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We must not allow knee-jerk people to bully us
HEALTH chiefs embarking on the biggest shake-up of county healthcare in a generation must not be “bullied” by populist campaigns, a leading councillor has said.
The joint service review – which will be the subject of a full public consultation in the autumn – has already been floated by health bosses.
One of the most emotive options on the table for the future consultation is getting rid of one of the county’s two accident and emergency departments.
Individual locations are not yet being discussed.
However, of the three main hospitals at Worcester, Redditch and Kidderminster, Worcestershire Royal and the Alexandra Hospital have A&E services.
At Wychavon District Council, councillors debated the shake-up but agreed that wherever hospital services ended up, health chiefs must consider the needs of patients to physically get to these services, and that they are open all hours.
Councillor Judy Pearce said whatever happened, a 24/7 A&E service was “vitally important”.
She also delivered some hard words to what she described as “the knee-jerk people” raising petitions to prevent the loss of localised A&E services, including the Save The Alex campaign group, which opposes the loss of its A&E service.
“It is a huge problem, and they do need to get out to these knee-jerk people and explain to them the issues of the costs and efficiencies involved. Only clinical leaders [doctors, nurses, consultants] can do that explaining, and I think they do need to step forward.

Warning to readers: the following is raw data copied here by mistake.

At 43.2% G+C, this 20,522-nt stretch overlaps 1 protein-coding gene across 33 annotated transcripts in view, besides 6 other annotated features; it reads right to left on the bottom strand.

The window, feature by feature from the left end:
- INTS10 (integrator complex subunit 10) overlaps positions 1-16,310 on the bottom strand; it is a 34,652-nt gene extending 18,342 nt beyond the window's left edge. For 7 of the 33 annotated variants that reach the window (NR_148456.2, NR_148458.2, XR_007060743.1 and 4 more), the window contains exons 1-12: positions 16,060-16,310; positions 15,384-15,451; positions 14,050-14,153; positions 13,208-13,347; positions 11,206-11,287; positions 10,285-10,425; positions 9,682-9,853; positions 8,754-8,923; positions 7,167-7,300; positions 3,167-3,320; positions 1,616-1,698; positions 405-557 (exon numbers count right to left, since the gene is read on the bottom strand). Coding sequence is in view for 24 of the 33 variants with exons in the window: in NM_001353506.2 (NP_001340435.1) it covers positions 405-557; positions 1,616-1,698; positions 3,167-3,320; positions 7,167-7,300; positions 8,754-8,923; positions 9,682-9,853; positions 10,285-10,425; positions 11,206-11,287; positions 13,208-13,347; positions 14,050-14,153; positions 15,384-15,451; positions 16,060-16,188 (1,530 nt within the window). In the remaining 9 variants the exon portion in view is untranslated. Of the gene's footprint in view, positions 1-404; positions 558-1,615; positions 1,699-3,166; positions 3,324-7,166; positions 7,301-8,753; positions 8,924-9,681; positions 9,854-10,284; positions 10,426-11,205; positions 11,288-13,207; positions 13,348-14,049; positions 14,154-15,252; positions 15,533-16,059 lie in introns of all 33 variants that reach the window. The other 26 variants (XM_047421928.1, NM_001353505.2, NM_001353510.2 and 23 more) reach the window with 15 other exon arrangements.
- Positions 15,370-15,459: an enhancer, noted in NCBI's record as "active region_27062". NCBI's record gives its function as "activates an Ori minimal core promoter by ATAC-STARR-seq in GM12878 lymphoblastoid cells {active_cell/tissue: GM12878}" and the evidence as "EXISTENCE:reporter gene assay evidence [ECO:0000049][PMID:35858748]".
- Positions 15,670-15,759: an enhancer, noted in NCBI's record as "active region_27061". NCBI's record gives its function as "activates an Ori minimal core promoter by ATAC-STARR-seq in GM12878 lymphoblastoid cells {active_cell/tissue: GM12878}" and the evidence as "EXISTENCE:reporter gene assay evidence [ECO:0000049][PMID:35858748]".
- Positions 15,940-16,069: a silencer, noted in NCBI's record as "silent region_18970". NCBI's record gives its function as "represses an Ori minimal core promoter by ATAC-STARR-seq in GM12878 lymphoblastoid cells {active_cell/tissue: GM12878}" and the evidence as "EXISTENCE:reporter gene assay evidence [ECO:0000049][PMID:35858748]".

“And it’s important we aren’t bullied into the wrong decisions by people who are not fully informed.
“It’s a hard decision but equally, it’s a decision that must be made.”
Coun Liz Tucker agreed, saying that people understandably had huge loyalties to their local hospitals, and it was difficult for clinicians to make them understand the difficult choices they were facing.
She added, however, that health leaders “cannot walk away” from the burden of costs its decisions may dump in the laps of other local authorities, for example transport costs.
Coun John Smith, who is also the county’s highways chief, said: “I had a recent conversation with the leader of the health trust, who told me, ‘John, we’re going to need a few more buses’.
“And I said, ‘No problem, we need some money off the health trust’ and he told me, ‘John, we haven’t got any money’.”
l The review can be viewed at worcestershirehealth.nhs. uk/joint-services-review.